Nominations for the Neil Hamilton Fairley Medal for 2022 are now open. This medal is awarded by the RACP every five years to recognise an individual who has made outstanding contributions to the field of medicine. The medal was last awarded to Professor Roger Reddel in 2017.

This award is open to both RACP Fellows as well as individuals outside the College. However the nominee must be nominated by a Fellow of RACP to be considered.

Details on the application process and selection criteria are available on the website. Nominations close on Tuesday, 31 August 2021.

Pacific Public Health Webinar

The Pacific Public Health webinar series held with Pacific Nations continued this month with Professor Lynn Madden and Dr Aumea Herman facilitating the important topic of vaccine hesitancy in the Pacific. A case study was presented focused on the challenges facing Papua New Guinea (PNG). Dr Tambri Housen who is a field epidemiologist spoke from Lae, PNG and Mrs Martha Pogo, Acting Manager of the PNG Immunisation program spoke from Port Moresby, PNG. Despite internet access challenges, both speakers ably explained the challenges and response to COVID-19 vaccine hesitancy being undertaken in PNG.  Professor Chris Bullen concluded the webinar with the four core principles of managing vaccine hesitancy.

The recording is available online using the below passcode.
Passcode: euM4%SEH 

Conversations with the Board

The Board held its first virtual Conversation with the Board event with members from the Hunter New England (HNE)/Newcastle area on Wednesday, 24 February.

The communique for this Conversation with the Board is available on the RACP website where you will also find previous Conversations

RACP Congress 2021 Watch

All recorded sessions from RACP Congress 2021 are now online for viewing

RACP Congress 2021 concluded with the last of the virtual sessions on Thursday, 20 May. With a total program featuring over 85 sessions, this ambitious event covered a broad range of topics and insightful panel discussions. If you missed a session such as the Noble Oak sponsored ‘In for the long (COVID) haul: Disruption and adaptation for rehabilitation patients and services’ or would like to watch a session again, all recorded sessions will be available for viewing until 29 October 2021. 

For those who didn’t attend but still wish to view the RACP Congress material, you are able to register for a virtual ticket until Friday, 25 June. You can register at

Low value care and climate change 

Date: Tuesday, 15 June 2021, 6pm to 7pm AEST
Location: Online

Professor Alexandra Barratt (MBBS, MPH, PhD) is an epidemiologist and Professor of Public Health at the University of Sydney.

As healthcare professionals we are aware that climate change poses one of the greatest threats to human health in the 21st century. But what is the healthcare industry contribution to this?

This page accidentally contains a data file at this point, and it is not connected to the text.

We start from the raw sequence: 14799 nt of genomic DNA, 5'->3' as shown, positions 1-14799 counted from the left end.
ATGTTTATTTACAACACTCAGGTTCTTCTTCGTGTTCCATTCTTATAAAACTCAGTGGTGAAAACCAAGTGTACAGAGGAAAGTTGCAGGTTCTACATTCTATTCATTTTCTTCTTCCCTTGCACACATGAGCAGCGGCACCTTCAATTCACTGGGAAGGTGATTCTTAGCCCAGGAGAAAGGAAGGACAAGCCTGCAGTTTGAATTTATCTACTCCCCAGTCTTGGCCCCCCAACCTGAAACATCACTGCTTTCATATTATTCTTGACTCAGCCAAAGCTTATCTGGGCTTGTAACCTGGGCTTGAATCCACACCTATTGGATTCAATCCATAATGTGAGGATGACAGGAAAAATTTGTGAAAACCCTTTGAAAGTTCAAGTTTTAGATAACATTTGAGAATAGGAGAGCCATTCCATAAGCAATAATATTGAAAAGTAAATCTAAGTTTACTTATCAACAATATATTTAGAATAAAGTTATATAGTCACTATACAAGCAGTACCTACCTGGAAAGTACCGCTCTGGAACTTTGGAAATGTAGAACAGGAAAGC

Join Professor Alexandra Barratt in a discussion about how medicine contributes to our carbon emissions and how we can do better. 

For more information and to register, please visit the event webpage.

COVID-19 vaccines   

On 20 May 2021, Australia recorded the largest single day of 101,146 COVID-19 vaccine doses with a total of over 3.47 million administered. As of 19 May 2021, Aotearoa New Zealand has administered a total of 474,436 COVID-19 vaccine doses.  

We have been concerned about the slow rollout and hesitancy of COVID-19 vaccines and are keen to support the momentum of increasing the uptake of vaccinations.

The RACP urges members to encourage eligible patients to get their COVID-19 vaccinations. To assist you please see below a suite of available resources and information on COVID-19 vaccines:


Aotearoa New Zealand

We regularly share updates and resources including from the Australian Government Department of Health and the Aotearoa New Zealand Ministry of Health on the RACP COVID-19 webpage.

Expressions of Interest for AFPHM Committee roles

Aotearoa New Zealand AFPHM Committee roles

There are five upcoming vacancies on the Aotearoa New Zealand AFPHM Committee.

Due to retirement, under Governance of College Body guidance:

  • Three Committee members are on Board extended terms finishing in 2022
  • Two members complete their terms in 2022

Following a verbal invitation at the Aotearoa New Zealand AFPHM Members Meeting in April, Expressions of Interest are open for these roles.

Details of these positions and how to submit an application can be found on the RACP website

Represent your region on the AFPHM Trainee Committee